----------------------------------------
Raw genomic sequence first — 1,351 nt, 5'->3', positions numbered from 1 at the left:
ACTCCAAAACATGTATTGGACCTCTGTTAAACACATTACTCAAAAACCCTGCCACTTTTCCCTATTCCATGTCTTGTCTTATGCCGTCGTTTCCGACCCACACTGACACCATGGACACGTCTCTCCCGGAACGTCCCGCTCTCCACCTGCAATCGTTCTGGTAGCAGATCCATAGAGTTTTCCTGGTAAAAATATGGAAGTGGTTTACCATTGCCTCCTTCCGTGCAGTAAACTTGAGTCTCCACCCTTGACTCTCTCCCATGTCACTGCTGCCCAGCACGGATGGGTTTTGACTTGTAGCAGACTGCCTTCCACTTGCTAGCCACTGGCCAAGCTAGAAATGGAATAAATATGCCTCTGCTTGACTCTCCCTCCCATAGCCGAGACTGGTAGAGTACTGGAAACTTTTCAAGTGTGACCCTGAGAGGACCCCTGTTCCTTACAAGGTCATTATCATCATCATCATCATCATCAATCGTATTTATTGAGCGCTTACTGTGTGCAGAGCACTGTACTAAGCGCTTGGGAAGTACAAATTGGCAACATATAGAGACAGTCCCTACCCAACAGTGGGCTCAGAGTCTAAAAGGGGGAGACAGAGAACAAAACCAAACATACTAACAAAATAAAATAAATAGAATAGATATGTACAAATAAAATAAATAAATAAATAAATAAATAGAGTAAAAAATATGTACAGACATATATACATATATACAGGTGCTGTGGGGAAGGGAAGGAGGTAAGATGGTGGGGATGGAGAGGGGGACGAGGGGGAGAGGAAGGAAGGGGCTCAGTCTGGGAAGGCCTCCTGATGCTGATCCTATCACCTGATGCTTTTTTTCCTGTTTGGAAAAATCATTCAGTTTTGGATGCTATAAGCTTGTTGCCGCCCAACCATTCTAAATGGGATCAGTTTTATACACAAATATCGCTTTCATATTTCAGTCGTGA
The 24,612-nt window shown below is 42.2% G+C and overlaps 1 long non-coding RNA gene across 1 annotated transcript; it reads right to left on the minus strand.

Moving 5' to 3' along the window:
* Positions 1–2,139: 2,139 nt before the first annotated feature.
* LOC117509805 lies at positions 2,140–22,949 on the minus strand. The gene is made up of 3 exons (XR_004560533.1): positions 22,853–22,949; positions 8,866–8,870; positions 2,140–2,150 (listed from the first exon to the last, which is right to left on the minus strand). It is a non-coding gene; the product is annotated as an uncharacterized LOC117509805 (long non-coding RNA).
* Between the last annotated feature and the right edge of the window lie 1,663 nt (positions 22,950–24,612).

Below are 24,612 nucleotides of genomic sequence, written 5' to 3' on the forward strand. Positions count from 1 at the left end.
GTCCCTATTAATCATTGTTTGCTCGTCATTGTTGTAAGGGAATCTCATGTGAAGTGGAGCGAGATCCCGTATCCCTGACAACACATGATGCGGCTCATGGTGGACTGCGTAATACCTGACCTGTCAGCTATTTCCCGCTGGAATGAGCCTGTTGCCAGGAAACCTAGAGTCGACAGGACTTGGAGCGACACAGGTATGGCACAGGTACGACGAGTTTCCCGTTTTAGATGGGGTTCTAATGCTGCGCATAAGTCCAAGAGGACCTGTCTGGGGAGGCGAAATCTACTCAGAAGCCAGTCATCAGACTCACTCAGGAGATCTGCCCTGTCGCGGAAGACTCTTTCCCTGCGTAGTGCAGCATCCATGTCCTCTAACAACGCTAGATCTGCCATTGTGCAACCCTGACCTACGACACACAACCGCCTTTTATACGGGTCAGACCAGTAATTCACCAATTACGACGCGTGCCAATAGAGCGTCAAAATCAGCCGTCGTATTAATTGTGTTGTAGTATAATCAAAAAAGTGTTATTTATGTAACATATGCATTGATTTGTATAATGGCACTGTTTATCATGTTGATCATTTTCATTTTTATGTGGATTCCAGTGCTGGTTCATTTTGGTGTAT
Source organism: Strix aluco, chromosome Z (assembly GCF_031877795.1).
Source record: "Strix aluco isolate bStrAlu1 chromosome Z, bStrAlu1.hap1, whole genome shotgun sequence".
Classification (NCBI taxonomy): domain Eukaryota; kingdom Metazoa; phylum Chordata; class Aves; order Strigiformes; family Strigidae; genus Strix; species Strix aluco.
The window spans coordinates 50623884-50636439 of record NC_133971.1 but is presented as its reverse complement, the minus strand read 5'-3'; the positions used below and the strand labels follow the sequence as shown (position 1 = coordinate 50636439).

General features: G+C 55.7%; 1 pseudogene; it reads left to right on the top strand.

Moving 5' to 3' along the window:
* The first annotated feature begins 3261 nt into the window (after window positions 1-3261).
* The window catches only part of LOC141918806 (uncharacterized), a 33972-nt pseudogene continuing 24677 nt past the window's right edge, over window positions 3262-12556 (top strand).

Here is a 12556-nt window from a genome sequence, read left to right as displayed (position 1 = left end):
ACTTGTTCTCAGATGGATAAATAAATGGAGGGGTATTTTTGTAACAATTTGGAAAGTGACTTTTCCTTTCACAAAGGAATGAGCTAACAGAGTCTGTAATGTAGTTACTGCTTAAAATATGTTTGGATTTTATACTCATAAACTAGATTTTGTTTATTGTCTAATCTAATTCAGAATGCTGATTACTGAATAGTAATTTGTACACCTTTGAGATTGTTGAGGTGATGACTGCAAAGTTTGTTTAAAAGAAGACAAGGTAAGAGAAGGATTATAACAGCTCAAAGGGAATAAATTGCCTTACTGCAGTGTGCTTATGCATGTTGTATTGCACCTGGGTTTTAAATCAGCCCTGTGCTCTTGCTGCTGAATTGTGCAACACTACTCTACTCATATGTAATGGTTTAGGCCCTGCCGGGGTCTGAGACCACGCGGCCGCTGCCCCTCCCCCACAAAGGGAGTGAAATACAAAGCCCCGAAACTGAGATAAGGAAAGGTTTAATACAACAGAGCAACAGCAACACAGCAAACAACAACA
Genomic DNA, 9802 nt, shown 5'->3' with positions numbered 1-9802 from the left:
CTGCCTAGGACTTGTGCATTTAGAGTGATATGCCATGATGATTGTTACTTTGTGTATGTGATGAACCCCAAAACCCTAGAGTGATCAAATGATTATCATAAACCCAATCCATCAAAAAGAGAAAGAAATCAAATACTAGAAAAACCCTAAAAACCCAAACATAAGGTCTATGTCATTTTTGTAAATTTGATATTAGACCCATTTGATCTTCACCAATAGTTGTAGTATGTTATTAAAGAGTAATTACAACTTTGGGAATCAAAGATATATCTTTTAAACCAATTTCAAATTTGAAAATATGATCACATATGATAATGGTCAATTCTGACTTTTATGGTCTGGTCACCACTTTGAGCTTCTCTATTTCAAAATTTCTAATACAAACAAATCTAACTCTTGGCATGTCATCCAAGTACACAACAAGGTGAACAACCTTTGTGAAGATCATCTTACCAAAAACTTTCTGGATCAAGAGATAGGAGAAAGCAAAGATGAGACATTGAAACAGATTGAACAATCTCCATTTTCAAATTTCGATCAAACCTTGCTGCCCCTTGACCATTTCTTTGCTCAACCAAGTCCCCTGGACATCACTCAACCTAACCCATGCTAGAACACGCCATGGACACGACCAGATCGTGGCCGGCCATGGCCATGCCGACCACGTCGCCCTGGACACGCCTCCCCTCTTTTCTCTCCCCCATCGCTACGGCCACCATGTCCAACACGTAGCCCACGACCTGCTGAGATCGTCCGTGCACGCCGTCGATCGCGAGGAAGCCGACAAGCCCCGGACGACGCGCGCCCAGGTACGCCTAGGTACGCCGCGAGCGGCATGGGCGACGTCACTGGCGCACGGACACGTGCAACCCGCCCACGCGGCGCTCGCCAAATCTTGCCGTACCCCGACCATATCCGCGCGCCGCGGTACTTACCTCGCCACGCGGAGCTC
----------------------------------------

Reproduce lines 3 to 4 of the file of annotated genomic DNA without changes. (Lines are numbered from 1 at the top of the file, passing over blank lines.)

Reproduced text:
The 24,612-nt window shown below is 42.2% G+C and overlaps 1 long non-coding RNA gene across 1 annotated transcript; it reads right to left on the minus strand.

Moving 5' to 3' along the window: